Good insight, Katherine. It's easy to go back to his early work since "The Candyland Diaries" is broadcast every year during the holidays. His self-deprecating voice seemed to be fully developed even back then.

The following article, "The Altitude Sickness" by Nick Paumgarten is eerie to me, since I was aware of several incidences where alpinists died one way or another. I had an encounter with the main person in the article, Conrad Anker. I was trudging up the Khumbu Trail towards Everest Base Camp in 2012, and had arrived at the more difficult part just a day or two before arriving at the camp. I could only go 2-3 miles a day and then had to stop at a teahouse for the night. Because of the altitude, I could only eat soup and milk tea. I was sitting on the comfy divan when three men came in. Two of them were dark haired and another one had blondish hair and was very fair. He seemed to be mentoring the other two. He was strutting around with lots of energy in contrast to the rest of us, who were conserving our energy. He was saying things about the porters and guides. He said the porters earned a maximum of $7 a day, and that accommodations in the teahouses was more than that, even if they shared. So the porters, and oftentimes the guides, lodged in caves. He was very vocal about giving the porters more benefits and rights but still at the same time, was very full of himself.  I observed a lot of alpinists during that trip and found the same thing over and over.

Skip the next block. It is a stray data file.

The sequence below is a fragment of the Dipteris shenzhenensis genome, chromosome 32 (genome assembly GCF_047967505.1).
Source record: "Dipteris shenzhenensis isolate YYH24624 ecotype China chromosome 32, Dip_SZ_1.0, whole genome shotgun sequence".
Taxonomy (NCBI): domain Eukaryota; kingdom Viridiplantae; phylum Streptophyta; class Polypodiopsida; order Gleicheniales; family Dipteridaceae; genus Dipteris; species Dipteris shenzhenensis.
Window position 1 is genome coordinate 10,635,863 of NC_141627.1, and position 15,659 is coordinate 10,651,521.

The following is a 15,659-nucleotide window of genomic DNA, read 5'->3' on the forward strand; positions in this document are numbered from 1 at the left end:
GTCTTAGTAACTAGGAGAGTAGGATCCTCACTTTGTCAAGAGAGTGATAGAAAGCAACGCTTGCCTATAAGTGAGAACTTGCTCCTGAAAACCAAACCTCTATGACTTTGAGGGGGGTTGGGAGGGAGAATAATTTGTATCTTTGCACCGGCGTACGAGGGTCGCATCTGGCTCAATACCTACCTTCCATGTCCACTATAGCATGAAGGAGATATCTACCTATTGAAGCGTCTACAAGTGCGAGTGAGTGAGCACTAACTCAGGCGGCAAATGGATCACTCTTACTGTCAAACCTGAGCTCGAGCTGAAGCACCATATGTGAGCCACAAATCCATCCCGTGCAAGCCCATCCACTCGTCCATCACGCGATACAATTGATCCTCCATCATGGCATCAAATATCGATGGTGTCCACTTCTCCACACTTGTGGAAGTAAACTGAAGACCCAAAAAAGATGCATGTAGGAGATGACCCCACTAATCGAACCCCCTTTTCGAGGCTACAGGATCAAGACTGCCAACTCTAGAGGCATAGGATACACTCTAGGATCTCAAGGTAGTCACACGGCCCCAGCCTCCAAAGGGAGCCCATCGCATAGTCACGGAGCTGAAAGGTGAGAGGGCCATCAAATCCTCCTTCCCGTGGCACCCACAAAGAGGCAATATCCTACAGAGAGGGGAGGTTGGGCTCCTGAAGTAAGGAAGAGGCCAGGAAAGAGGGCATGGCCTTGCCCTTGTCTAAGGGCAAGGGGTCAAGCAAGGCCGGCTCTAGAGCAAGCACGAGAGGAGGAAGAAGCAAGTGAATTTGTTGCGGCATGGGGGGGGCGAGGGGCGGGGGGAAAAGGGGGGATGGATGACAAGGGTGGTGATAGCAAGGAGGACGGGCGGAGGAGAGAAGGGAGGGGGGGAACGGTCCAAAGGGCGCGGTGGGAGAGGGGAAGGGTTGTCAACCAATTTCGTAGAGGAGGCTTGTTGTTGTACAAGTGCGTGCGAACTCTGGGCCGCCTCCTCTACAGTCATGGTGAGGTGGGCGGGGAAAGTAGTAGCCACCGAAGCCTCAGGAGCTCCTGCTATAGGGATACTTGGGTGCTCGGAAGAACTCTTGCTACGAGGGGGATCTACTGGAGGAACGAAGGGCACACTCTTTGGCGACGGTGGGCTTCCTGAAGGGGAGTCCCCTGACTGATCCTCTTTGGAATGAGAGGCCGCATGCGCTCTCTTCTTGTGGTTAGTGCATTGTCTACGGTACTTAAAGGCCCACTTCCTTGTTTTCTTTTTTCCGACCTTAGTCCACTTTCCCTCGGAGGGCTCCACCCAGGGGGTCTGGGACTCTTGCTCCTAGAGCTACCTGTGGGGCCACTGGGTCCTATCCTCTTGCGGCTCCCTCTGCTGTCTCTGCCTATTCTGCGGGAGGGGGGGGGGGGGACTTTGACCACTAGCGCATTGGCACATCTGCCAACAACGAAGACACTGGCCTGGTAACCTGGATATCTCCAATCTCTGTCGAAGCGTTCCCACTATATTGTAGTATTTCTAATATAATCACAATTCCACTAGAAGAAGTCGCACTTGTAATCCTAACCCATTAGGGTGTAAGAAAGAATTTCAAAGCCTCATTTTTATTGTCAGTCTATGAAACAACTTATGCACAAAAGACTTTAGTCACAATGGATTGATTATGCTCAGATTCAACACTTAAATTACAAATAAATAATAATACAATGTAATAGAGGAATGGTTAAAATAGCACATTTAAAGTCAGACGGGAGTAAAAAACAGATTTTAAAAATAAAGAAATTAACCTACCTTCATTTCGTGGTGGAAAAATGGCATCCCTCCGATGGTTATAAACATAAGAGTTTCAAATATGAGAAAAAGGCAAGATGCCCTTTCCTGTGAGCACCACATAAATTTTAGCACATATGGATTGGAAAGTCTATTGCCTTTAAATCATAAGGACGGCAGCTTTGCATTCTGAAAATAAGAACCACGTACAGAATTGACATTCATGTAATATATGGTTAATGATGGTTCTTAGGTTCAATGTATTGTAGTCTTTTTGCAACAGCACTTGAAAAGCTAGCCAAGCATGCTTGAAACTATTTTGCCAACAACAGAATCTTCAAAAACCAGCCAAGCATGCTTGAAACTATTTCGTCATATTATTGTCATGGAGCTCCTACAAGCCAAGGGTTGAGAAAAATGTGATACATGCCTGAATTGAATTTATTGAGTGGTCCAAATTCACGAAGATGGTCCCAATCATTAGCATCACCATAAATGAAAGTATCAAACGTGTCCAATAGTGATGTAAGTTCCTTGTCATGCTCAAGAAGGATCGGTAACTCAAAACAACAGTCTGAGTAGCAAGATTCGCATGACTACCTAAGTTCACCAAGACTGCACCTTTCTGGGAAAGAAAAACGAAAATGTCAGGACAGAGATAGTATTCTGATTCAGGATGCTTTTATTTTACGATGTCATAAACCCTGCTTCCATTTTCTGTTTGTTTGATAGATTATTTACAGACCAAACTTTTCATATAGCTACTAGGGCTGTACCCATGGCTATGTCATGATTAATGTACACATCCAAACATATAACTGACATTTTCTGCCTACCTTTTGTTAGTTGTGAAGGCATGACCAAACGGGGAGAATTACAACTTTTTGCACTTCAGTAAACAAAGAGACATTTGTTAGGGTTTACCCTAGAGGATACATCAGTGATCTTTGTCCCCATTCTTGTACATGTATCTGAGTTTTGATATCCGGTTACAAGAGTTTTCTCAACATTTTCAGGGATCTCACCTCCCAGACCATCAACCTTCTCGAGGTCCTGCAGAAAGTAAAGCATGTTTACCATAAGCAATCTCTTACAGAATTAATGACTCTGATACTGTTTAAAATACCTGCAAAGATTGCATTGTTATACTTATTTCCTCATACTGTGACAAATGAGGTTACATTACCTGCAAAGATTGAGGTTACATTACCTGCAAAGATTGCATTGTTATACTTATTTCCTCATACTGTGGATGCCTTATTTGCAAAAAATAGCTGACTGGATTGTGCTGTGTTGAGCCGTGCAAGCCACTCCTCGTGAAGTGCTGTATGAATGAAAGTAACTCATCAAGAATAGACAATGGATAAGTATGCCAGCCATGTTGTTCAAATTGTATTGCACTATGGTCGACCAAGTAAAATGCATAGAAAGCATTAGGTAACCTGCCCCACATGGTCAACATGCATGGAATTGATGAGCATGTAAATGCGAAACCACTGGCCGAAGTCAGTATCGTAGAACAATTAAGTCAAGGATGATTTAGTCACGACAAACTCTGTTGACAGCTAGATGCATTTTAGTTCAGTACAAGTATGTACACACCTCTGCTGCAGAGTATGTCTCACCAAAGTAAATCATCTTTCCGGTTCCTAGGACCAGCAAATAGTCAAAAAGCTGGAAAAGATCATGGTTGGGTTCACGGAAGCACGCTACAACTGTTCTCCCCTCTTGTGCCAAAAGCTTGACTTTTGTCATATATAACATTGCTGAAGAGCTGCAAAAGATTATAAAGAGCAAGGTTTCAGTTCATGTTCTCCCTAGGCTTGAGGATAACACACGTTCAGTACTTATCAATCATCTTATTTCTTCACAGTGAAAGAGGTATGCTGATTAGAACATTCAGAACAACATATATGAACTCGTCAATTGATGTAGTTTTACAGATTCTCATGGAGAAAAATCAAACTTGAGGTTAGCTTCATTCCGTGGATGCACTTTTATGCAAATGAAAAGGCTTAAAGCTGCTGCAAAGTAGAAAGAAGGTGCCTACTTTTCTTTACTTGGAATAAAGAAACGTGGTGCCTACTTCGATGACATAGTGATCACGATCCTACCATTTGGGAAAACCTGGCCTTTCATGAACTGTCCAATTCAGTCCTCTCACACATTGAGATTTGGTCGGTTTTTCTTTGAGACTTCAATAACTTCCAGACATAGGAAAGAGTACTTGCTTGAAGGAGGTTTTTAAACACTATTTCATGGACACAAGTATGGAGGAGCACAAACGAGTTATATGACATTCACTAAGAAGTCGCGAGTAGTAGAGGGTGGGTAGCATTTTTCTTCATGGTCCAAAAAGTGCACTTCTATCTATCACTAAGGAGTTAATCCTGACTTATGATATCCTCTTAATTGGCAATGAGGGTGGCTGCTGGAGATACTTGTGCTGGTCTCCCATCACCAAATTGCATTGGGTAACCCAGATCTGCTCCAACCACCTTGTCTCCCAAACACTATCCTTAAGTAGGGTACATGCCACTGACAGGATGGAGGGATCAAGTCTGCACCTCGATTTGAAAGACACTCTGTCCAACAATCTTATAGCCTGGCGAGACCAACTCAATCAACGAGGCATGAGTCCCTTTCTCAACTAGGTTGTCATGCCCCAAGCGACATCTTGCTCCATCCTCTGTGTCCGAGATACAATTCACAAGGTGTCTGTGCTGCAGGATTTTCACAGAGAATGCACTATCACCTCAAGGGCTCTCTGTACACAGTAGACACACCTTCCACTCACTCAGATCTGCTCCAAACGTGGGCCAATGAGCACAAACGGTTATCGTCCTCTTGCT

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Offline serious crayons

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Re: In the New Yorker...
« Reply #2355 on: March 05, 2020, 09:47:02 am »
Good insight, Katherine. It's easy to go back to his early work since "The Candyland Diaries" is broadcast every year during the holidays. His self-deprecating voice seemed to be fully developed even back then.